For many avid backpackers a simple day trip is not enough. While it can be exhilarating to escape from the confines of civilization for a few days, long trips require considerable commitment and preparation.
Your pack should have a rigid internal frame, padded shoulder straps and a comfortable, padded hipbelt. For longer trips, you can extend the capacity of your pack by adding a pair of side pockets (or consider renting a large-capacity model). You will likely carry a lightweight backpacking tent, a compressible sleeping bag, an insulating sleeping pad, a small stove, and functional clothing that suits the conditions you'll encounter.
A final equipment consideration is whether your boots are supportive enough to accommodate the additional weight you will be carrying. The two most common mistakes that plague hikers are using inappropriate footwear, and carrying too heavy a load.
The first question to answer is whether you will be tenting or sleeping in a hut. Keep in mind that many wilderness areas prohibit camping in non-designated areas and often do not allow campfires. If you will be staying in a hut, find out if it is necessary to register, how much it will cost, and what amenities are included (stove fuel, sleeping pads, bedding). It's also a good idea to establish a contingency plan for your trip in case your hut is full, or you never actually make it to your final overnight destination.
Finding a safe and handy supply of drinking water is also important – even if it looks clean, it should be filtered, treated, or boiled to prevent you from becoming seriously ill. As a final note, remember that backpacking can be a slow way to travel. A trail that may only take a couple of hours to tackle with a small daypack, may take all day with a full overnight load.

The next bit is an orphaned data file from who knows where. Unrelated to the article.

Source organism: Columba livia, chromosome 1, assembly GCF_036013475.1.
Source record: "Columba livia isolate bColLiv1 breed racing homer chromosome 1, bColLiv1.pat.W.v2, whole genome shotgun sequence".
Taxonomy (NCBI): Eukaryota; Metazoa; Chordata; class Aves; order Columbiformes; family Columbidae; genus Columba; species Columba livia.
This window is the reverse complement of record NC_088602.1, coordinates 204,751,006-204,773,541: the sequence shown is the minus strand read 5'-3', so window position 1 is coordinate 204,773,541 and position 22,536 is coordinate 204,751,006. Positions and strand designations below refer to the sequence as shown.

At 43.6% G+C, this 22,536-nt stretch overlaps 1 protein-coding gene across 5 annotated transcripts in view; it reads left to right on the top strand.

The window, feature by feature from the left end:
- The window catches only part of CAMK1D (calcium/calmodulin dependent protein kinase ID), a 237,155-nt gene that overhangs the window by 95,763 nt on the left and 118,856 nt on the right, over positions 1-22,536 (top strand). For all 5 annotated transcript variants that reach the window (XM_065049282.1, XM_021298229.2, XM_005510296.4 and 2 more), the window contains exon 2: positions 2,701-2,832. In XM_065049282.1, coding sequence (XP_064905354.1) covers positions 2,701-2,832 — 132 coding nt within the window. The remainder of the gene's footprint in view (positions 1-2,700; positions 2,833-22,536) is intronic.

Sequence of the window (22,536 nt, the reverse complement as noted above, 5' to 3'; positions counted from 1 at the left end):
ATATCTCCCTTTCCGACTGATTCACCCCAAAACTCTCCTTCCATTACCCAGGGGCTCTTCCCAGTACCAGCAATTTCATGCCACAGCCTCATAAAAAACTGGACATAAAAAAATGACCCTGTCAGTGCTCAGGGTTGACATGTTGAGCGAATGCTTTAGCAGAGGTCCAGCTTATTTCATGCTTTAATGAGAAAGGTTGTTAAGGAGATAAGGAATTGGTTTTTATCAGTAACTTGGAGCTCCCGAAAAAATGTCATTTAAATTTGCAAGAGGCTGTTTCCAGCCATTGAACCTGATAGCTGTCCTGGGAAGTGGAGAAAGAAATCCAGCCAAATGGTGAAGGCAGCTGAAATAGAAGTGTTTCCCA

Group size and individual ability are important considerations. The larger the group, the longer it will take to do anything – from planning the trip to actually completing it. Heavy loads will magnify differences in physical ability. Plan to re-group at regular checkpoints and give everyone in your group equal time to rest. It might be useful to plan one or more rest days in a multi-day trip. But try to avoid scheduling a rest day in a poor campsite location, such as a thicket of devil's club or far from a water source.
It may be wise to assign a group leader, usually the most experienced person in the party, to take responsibility for planning, route-finding, and maintaining a suitable group pace. The leader can also be responsible for bringing first aid and safety equipment and making sure everyone is equipped for the outing.
If you or your group are reported missing, search and rescue professionals will have a much easier time finding you if you've completed a trip plan and left it with a friend.
Download a PDF copy of the Trip Plan for Outdoor Survival, prepared byand the British Columbia Provincial Emergency Program.
When using the form:
Many search and rescue operations have been launched for individuals who were never actually lost. To help avoid this, experienced groups may add extra time into their trip plan instructions to account for delays. For the well-equipped party, an extra night out in the backcountry is nothing to fear.